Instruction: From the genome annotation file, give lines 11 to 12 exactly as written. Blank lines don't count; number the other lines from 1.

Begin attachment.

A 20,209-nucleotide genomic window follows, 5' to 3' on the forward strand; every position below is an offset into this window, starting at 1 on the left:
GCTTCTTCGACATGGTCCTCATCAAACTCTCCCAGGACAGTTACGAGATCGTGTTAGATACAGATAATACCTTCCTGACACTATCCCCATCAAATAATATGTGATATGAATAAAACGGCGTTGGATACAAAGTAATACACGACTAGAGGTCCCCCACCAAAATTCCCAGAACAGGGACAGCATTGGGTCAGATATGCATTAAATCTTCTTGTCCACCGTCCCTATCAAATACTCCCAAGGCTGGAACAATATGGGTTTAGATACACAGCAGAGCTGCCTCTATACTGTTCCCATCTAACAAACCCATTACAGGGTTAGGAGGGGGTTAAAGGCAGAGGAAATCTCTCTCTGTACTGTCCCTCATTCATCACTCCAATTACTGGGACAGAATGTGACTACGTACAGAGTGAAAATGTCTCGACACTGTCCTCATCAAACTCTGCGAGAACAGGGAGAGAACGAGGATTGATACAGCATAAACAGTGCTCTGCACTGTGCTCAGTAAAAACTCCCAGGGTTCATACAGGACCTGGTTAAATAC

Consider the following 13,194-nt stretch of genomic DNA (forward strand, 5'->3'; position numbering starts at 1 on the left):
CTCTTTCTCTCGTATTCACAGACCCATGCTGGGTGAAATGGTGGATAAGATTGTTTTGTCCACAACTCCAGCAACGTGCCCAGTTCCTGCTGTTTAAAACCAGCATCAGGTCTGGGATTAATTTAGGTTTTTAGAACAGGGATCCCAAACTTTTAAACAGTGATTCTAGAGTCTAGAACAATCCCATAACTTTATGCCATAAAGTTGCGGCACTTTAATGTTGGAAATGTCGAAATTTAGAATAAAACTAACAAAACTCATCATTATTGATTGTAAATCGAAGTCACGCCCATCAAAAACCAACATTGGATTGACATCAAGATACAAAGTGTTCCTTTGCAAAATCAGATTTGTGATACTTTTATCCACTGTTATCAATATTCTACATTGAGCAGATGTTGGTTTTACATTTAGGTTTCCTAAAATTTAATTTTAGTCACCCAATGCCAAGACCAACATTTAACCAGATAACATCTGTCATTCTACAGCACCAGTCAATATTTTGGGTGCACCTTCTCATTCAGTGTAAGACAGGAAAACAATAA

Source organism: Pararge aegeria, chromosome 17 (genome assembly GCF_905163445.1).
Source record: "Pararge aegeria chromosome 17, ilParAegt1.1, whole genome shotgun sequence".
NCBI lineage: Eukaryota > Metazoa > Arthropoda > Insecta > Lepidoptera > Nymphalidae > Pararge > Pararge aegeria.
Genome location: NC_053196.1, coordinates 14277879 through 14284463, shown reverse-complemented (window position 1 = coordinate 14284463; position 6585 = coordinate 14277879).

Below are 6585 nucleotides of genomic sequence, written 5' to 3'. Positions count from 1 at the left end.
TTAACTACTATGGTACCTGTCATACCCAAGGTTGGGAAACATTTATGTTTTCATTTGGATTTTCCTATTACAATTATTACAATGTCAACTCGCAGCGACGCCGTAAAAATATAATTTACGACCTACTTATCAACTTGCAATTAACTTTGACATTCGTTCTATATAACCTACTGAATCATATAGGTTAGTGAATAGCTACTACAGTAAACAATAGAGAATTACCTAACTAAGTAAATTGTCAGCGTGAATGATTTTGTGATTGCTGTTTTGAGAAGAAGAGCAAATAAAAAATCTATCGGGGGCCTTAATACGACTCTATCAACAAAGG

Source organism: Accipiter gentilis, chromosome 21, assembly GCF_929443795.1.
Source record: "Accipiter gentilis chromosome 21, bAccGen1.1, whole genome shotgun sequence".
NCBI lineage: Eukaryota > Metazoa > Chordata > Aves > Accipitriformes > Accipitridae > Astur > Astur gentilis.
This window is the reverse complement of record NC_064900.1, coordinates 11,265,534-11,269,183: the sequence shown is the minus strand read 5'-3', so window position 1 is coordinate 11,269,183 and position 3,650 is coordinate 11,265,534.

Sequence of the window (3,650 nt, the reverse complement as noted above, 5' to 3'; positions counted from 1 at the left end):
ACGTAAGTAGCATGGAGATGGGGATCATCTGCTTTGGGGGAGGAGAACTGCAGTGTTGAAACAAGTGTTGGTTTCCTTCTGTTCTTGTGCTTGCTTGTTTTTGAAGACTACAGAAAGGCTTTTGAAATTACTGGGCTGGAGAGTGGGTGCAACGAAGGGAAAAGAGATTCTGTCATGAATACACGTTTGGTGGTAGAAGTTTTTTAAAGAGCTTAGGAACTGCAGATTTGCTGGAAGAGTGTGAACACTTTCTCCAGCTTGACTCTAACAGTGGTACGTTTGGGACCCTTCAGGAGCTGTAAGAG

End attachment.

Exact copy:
Source organism: Accipiter gentilis, chromosome 21, assembly GCF_929443795.1.
Source record: "Accipiter gentilis chromosome 21, bAccGen1.1, whole genome shotgun sequence".